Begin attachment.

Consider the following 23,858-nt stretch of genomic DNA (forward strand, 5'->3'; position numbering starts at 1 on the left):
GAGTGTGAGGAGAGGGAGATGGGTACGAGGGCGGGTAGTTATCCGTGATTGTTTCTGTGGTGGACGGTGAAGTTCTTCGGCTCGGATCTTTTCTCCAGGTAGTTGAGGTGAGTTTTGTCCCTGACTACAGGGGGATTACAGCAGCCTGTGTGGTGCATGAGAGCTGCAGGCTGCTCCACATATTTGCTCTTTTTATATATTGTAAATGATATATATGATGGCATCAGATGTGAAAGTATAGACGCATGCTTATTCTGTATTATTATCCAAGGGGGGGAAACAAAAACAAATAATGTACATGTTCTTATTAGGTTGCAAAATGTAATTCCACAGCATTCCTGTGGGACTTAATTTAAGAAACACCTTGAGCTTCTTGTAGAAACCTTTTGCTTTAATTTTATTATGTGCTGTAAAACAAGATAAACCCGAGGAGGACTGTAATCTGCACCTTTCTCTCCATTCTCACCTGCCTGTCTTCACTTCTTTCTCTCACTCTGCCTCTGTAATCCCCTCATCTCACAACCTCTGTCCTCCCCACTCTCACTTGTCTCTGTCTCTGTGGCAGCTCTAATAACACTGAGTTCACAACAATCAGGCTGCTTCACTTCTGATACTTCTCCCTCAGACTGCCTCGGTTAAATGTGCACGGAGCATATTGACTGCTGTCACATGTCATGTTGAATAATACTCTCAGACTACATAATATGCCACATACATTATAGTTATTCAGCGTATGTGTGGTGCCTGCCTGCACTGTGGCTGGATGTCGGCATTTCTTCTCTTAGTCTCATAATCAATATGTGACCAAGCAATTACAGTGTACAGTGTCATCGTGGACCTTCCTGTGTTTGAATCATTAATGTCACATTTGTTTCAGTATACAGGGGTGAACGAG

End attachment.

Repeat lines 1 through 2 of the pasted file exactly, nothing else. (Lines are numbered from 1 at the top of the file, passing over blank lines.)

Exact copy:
Consider the following 23,858-nt stretch of genomic DNA (forward strand, 5'->3'; position numbering starts at 1 on the left):
GAGTGTGAGGAGAGGGAGATGGGTACGAGGGCGGGTAGTTATCCGTGATTGTTTCTGTGGTGGACGGTGAAGTTCTTCGGCTCGGATCTTTTCTCCAGGTAGTTGAGGTGAGTTTTGTCCCTGACTACAGGGGGATTACAGCAGCCTGTGTGGTGCATGAGAGCTGCAGGCTGCTCCACATATTTGCTCTTTTTATATATTGTAAATGATATATATGATGGCATCAGATGTGAAAGTATAGACGCATGCTTATTCTGTATTATTATCCAAGGGGGGGAAACAAAAACAAATAATGTACATGTTCTTATTAGGTTGCAAAATGTAATTCCACAGCATTCCTGTGGGACTTAATTTAAGAAACACCTTGAGCTTCTTGTAGAAACCTTTTGCTTTAATTTTATTATGTGCTGTAAAACAAGATAAACCCGAGGAGGACTGTAATCTGCACCTTTCTCTCCATTCTCACCTGCCTGTCTTCACTTCTTTCTCTCACTCTGCCTCTGTAATCCCCTCATCTCACAACCTCTGTCCTCCCCACTCTCACTTGTCTCTGTCTCTGTGGCAGCTCTAATAACACTGAGTTCACAACAATCAGGCTGCTTCACTTCTGATACTTCTCCCTCAGACTGCCTCGGTTAAATGTGCACGGAGCATATTGACTGCTGTCACATGTCATGTTGAATAATACTCTCAGACTACATAATATGCCACATACATTATAGTTATTCAGCGTATGTGTGGTGCCTGCCTGCACTGTGGCTGGATGTCGGCATTTCTTCTCTTAGTCTCATAATCAATATGTGACCAAGCAATTACAGTGTACAGTGTCATCGTGGACCTTCCTGTGTTTGAATCATTAATGTCACATTTGTTTCAGTATACAGGGGTGAACGAG